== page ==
MEXICO CITY (Reuters) - Japan said its concerns that a strong yen is hurting exports and growth won tacit support from other Group of 20 countries at a weekend meeting that focused on debt problems in Europe and the United States.
Japan has long argued that one of the unwanted side effects of the euro crisis was capital flight to the relative safety of the yen, driving it beyond levels exporters can cope with and threatening its economic recovery from last year’s earthquake.
Finance Minister Koriki Jojima said he again raised Japan’s concerns at the meeting of G20 finance chiefs in Mexico City.
“I told them that the strong yen persists in spite of the fact that Japanese economic fundamentals are not solid and that it poses a major downside risk to the Japanese economy,” Jojima told reporters late on Sunday. “There weren’t any particular objections and I took that as showing other countries understand our concerns on currencies.”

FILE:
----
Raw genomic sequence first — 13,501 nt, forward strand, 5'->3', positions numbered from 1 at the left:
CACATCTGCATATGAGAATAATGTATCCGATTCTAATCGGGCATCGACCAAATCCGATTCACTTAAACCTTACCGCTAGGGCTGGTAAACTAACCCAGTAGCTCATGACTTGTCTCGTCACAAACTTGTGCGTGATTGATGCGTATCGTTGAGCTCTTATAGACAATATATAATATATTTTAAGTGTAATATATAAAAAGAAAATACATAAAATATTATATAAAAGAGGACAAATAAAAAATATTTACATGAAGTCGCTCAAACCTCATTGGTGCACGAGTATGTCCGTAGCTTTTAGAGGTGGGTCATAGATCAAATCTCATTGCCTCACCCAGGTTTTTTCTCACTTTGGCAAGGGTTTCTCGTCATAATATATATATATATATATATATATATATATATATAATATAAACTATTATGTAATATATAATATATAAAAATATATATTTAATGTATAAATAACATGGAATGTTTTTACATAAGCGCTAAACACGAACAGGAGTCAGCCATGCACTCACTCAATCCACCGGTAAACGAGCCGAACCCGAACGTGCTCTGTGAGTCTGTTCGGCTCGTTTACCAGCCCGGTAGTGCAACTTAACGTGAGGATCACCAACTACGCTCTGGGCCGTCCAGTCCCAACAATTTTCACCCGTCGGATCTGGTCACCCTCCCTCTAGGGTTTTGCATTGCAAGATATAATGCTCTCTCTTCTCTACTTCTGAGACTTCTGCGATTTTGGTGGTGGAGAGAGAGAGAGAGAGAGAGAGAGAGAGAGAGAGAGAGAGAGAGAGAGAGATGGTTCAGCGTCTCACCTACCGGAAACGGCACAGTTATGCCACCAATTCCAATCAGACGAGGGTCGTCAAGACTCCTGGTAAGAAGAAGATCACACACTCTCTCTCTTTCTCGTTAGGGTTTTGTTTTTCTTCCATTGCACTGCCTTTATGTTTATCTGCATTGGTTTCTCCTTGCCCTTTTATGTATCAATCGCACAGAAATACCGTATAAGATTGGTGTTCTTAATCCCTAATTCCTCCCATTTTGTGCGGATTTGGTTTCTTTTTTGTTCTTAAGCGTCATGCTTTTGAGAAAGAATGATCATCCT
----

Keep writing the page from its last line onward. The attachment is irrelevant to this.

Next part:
Japanese officials have said they would consult with other countries on currencies but they have not ruled out intervention in the currency market if Japan does not get support from others.
The dollar traded at around 80.26 yen on Monday. It has been trading largely in a tight range of 77 to 79 yen in recent months, not far above its record low of 75.31 hit last October when Japan intervened heavily in the currency market.
However recent soft Japanese data and corporate earnings weighed on the yen, with third-quarter economic output data, due on November 12, likely to show a contraction.
Jojima urged the G20 to stick to a statement, issued in June at a summit meeting, talking of adverse effects of excess currency market volatility. Japan has interpreted that as tacit approval for Tokyo’s efforts to counter the strong yen.
Japan had long enjoyed a hefty trade surplus led by exports of cars and electronics, but its trade balance swung to deficit last year for the first time in decades when the nuclear crisis triggered by the March 2011 earthquake pushed up import bills for energy resources. The global slowdown and safe-haven fund flows to the yen have also hurt the export-reliant economy. (Editing by James Dalgleish)